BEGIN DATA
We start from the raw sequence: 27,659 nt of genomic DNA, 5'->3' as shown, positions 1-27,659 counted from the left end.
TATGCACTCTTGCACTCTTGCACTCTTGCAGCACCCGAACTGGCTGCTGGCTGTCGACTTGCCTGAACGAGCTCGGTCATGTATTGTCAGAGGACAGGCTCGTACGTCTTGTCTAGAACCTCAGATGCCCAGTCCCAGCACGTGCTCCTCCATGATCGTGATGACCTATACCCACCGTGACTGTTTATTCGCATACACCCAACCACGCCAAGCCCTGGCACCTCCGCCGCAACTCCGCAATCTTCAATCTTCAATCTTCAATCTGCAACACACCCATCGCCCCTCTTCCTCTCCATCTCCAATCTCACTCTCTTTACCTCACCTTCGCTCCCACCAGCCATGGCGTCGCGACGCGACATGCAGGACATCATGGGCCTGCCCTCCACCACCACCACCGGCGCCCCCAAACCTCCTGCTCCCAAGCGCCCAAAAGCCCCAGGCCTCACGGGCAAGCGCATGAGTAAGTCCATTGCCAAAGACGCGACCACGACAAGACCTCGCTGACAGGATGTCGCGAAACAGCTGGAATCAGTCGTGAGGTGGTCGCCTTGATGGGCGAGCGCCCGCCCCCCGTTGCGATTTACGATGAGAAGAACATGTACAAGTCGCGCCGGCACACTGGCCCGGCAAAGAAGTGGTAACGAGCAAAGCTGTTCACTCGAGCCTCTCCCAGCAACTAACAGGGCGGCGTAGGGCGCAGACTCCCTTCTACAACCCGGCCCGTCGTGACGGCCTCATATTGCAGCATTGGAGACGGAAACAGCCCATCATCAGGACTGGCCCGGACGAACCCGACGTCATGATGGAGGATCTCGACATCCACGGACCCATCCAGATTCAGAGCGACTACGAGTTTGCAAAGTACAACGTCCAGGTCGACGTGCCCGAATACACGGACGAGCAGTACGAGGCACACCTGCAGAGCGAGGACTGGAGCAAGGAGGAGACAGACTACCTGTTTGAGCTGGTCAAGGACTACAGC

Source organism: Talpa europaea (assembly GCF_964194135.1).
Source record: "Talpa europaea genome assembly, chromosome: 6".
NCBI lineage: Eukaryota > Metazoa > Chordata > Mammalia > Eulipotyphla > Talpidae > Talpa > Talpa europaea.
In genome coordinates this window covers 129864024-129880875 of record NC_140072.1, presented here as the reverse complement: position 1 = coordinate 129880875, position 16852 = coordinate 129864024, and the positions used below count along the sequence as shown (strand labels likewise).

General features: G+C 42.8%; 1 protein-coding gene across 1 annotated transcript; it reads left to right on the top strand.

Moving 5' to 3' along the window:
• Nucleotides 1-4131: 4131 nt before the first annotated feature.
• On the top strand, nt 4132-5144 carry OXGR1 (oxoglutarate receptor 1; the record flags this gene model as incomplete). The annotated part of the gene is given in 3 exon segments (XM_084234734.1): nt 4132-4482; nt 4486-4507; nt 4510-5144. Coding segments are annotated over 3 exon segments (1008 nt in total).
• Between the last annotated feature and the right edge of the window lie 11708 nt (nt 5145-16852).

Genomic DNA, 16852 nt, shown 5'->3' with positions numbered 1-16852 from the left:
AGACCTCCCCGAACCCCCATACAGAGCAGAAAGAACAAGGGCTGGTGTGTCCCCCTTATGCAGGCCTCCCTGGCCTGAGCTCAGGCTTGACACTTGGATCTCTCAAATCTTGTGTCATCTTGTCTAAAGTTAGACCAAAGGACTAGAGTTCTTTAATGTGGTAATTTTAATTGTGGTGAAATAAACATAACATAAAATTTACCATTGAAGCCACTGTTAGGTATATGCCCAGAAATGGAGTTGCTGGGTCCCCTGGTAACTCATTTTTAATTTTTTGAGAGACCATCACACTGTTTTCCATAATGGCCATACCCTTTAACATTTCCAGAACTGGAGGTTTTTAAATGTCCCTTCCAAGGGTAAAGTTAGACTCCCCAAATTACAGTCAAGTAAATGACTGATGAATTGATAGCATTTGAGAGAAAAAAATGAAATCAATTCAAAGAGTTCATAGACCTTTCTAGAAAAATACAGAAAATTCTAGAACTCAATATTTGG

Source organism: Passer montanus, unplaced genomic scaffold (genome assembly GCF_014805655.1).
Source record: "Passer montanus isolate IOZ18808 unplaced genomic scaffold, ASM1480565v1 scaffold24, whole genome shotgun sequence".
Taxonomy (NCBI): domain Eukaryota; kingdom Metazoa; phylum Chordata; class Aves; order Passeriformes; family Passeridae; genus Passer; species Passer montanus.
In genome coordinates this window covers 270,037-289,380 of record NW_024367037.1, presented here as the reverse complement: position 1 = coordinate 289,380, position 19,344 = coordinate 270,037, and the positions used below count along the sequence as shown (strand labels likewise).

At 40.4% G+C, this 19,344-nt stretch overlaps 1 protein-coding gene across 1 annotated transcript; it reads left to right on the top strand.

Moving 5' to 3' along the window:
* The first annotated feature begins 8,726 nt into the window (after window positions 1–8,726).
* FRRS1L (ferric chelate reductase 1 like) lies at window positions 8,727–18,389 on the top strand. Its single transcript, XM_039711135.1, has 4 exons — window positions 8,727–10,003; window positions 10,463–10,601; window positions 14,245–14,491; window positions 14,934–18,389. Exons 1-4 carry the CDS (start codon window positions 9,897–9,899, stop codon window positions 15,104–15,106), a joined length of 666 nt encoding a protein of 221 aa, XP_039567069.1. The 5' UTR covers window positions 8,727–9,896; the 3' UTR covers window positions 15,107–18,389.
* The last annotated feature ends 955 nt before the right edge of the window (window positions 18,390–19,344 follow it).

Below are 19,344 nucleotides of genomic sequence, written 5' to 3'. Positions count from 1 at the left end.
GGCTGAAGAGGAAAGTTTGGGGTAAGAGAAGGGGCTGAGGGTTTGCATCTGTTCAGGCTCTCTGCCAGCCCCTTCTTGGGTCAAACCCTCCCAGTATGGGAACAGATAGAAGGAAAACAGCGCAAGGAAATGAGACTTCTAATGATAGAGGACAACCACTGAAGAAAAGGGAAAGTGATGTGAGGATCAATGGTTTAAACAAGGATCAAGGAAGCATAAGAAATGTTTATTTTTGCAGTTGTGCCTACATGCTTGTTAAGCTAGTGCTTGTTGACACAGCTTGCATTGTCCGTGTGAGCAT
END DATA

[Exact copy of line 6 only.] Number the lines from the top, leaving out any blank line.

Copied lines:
In genome coordinates this window covers 129864024-129880875 of record NC_140072.1, presented here as the reverse complement: position 1 = coordinate 129880875, position 16852 = coordinate 129864024, and the positions used below count along the sequence as shown (strand labels likewise).